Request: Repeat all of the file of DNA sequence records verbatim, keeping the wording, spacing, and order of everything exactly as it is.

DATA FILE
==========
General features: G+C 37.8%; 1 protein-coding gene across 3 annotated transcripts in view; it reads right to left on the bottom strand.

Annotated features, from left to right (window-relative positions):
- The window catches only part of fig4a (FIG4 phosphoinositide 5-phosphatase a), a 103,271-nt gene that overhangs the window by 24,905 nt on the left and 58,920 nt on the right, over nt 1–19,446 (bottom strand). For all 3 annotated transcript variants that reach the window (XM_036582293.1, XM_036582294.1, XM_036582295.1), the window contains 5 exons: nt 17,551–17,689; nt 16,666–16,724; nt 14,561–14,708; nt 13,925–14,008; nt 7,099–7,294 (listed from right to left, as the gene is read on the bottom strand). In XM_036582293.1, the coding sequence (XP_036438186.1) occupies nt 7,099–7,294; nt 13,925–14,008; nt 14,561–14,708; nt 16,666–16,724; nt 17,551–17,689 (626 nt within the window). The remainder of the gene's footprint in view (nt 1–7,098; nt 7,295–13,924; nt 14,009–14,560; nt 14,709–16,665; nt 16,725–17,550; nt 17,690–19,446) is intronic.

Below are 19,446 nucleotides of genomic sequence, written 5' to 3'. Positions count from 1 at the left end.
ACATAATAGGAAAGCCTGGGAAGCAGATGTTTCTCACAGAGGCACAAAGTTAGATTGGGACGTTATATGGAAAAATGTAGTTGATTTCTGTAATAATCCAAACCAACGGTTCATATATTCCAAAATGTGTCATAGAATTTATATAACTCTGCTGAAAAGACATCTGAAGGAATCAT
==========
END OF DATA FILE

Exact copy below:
General features: G+C 37.8%; 1 protein-coding gene across 3 annotated transcripts in view; it reads right to left on the bottom strand.

Annotated features, from left to right (window-relative positions):
- The window catches only part of fig4a (FIG4 phosphoinositide 5-phosphatase a), a 103,271-nt gene that overhangs the window by 24,905 nt on the left and 58,920 nt on the right, over nt 1–19,446 (bottom strand). For all 3 annotated transcript variants that reach the window (XM_036582293.1, XM_036582294.1, XM_036582295.1), the window contains 5 exons: nt 17,551–17,689; nt 16,666–16,724; nt 14,561–14,708; nt 13,925–14,008; nt 7,099–7,294 (listed from right to left, as the gene is read on the bottom strand). In XM_036582293.1, the coding sequence (XP_036438186.1) occupies nt 7,099–7,294; nt 13,925–14,008; nt 14,561–14,708; nt 16,666–16,724; nt 17,551–17,689 (626 nt within the window). The remainder of the gene's footprint in view (nt 1–7,098; nt 7,295–13,924; nt 14,009–14,560; nt 14,709–16,665; nt 16,725–17,550; nt 17,690–19,446) is intronic.

Below are 19,446 nucleotides of genomic sequence, written 5' to 3'. Positions count from 1 at the left end.
ACATAATAGGAAAGCCTGGGAAGCAGATGTTTCTCACAGAGGCACAAAGTTAGATTGGGACGTTATATGGAAAAATGTAGTTGATTTCTGTAATAATCCAAACCAACGGTTCATATATTCCAAAATGTGTCATAGAATTTATATAACTCTGCTGAAAAGACATCTGAAGGAATCAT